Applicants who don't receive a reduced or unconditional offer should be assured that this will not put you at a disadvantage in terms of receiving an offer. This system is designed so that it will not put anyone at a disadvantage.
When we make you an offer of any type, it's an upfront offer. Unlike some other universities, we don't ask applicants to pick us as their firm choice for their offer to be reduced or become unconditional. You will be free to pick our offer as an insurance offer if you wish.
Courses excluded from the offer scheme
Our offer scheme works a bit differently for some subject areas. Each has its own assesesment criteria. You can find details in the menu below.
If you are applying to one of our Art and Design courses, you will be assessed against the published entry requirements for your course and made a conditional offer. When you receive your offer, you'll be invited to visit us for a portfolio day where you'll be interviewed and have your portfolio assessed. You may receive an unconditional offer as a result.
Find out more information about our Art and Design portfolio days.
Applicants for Biosciences who are allocated 4 points or more according to the contextual criteria will receive a reduced offer for their course, as follows:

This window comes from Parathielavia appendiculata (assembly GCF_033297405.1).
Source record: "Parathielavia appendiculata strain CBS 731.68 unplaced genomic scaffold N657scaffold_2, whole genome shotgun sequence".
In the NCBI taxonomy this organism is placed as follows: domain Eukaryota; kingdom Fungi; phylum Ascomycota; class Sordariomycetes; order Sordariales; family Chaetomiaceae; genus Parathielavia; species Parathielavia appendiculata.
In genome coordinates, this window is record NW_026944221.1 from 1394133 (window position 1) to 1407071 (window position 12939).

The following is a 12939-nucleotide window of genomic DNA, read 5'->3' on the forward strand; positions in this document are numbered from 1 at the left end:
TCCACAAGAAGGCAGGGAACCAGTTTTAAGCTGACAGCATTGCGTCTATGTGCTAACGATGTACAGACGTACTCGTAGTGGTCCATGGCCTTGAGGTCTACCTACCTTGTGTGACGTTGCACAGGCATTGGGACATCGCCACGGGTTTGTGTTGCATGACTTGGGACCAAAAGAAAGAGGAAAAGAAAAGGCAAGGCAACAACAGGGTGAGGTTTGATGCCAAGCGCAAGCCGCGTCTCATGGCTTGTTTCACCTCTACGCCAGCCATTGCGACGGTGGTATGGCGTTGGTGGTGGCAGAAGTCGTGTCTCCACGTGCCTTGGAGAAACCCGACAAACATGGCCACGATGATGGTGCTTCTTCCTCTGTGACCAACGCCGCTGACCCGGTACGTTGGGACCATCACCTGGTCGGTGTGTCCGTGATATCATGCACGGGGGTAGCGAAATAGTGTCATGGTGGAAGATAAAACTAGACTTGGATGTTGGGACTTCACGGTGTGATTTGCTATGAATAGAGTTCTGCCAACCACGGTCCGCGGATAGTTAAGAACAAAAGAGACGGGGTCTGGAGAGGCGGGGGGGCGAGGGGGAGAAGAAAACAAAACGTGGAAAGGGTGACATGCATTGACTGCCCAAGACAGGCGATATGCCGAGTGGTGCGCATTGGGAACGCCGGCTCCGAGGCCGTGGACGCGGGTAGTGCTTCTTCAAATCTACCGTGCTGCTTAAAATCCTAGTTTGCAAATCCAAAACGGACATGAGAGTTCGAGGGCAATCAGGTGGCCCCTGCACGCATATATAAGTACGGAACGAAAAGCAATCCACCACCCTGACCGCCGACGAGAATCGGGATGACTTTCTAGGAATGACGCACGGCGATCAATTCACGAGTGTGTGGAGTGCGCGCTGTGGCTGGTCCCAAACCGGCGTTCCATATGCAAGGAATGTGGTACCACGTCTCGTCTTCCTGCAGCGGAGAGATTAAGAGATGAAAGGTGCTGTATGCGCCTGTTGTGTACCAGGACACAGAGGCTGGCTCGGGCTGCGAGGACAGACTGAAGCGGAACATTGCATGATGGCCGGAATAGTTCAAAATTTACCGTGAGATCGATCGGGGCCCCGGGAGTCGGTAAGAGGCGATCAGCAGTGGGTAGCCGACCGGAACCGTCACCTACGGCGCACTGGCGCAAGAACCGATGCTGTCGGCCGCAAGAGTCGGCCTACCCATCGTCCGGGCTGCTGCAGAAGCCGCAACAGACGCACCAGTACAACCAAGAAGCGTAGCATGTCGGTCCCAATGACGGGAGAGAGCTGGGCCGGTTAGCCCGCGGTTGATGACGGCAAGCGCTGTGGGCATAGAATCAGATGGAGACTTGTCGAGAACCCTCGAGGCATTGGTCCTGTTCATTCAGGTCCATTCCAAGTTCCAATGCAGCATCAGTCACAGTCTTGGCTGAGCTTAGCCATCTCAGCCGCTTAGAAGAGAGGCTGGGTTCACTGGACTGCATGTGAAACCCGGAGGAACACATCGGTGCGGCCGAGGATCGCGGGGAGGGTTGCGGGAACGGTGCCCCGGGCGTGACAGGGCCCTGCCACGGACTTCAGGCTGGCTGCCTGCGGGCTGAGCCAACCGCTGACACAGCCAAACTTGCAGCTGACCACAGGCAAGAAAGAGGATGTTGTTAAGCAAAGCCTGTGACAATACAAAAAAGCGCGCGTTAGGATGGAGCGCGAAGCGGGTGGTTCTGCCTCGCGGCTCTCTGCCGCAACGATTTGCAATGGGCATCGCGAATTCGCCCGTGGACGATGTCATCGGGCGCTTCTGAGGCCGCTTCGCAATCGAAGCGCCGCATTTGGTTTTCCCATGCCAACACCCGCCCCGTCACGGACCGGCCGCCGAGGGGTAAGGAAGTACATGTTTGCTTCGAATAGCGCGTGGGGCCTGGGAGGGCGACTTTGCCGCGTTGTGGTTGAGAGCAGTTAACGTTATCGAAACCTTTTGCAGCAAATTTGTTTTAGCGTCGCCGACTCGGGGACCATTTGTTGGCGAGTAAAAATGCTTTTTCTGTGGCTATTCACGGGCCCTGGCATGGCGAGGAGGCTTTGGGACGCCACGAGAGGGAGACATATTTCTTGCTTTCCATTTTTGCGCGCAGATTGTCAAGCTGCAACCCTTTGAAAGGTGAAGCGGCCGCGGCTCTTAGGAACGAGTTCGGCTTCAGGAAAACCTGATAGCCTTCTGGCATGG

|Applied Biosciences||80 UCAS points with a B in Biology (or equivalent)|
|Biomedical Science||80 UCAS points with a B in Biology or Chemistry (or equivalent)|
If you are applying to Journalism, you will be assessed against the published entry requirements for the course and made a conditional offer. When you receive this offer, you'll be invited to visit us for an interview and activity day when you'll be interviewed and have relevant work assessed. You may receive an unconditional offer as a result.
Find out more about our Journalism interview days.
If you apply for Physiotherapy you will be initially assessed against the published entry requirements for the course. If you meet these requirements, we will invite you to an interview.
Following the interview, if successful, applicants who are allocated 4 points or more according to the contextual criteria will receive a reduced offer for their course of BBC (112 UCAS points from a minimum of three level 3 qualifications). Applicants will also require a satisfactory Enhanced DBS and Medical.
If you apply for Primary Education you will be initially assessed against the published entry requirements for the course. If you meet these requirements, we will invite you to an interview.